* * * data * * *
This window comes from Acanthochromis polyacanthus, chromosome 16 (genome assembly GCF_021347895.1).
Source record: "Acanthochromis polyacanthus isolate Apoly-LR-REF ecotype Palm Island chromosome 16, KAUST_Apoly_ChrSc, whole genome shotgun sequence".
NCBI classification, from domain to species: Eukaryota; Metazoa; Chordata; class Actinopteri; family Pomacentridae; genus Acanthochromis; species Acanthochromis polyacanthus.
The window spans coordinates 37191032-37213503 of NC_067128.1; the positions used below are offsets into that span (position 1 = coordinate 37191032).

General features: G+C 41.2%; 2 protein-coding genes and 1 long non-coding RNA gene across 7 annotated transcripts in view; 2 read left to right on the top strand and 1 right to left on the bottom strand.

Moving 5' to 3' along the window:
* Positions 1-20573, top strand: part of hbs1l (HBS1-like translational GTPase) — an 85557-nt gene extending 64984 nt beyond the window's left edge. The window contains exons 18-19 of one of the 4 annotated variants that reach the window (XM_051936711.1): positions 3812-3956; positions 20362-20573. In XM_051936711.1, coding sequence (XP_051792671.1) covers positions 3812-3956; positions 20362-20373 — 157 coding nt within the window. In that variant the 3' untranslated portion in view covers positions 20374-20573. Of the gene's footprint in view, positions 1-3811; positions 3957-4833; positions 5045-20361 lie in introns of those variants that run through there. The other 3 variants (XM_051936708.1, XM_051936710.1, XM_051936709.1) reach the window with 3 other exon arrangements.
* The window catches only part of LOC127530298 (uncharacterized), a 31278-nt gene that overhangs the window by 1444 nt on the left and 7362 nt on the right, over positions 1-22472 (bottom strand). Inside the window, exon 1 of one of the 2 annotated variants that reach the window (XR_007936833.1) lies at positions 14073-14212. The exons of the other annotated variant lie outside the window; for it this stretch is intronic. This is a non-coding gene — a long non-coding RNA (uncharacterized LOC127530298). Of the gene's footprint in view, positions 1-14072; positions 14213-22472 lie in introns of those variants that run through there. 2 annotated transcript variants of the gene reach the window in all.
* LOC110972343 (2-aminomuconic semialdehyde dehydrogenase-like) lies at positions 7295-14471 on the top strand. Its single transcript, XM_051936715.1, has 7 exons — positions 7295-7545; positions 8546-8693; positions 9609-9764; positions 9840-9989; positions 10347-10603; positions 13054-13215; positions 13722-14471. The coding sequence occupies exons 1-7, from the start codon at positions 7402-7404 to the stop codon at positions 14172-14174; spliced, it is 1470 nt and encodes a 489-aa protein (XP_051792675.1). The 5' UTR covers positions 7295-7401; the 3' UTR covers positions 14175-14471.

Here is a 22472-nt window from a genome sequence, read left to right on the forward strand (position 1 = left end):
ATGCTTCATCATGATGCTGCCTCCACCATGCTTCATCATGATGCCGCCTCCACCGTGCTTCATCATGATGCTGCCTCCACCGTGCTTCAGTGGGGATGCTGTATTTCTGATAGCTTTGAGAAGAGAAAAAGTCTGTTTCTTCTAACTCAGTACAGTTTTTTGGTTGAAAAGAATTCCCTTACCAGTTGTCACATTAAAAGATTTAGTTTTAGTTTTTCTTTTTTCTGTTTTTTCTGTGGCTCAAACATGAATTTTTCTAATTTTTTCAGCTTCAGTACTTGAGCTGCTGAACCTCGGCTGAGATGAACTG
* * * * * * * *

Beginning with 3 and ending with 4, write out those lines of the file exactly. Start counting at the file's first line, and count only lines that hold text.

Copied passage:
NCBI classification, from domain to species: Eukaryota; Metazoa; Chordata; class Actinopteri; family Pomacentridae; genus Acanthochromis; species Acanthochromis polyacanthus.
The window spans coordinates 37191032-37213503 of NC_067128.1; the positions used below are offsets into that span (position 1 = coordinate 37191032).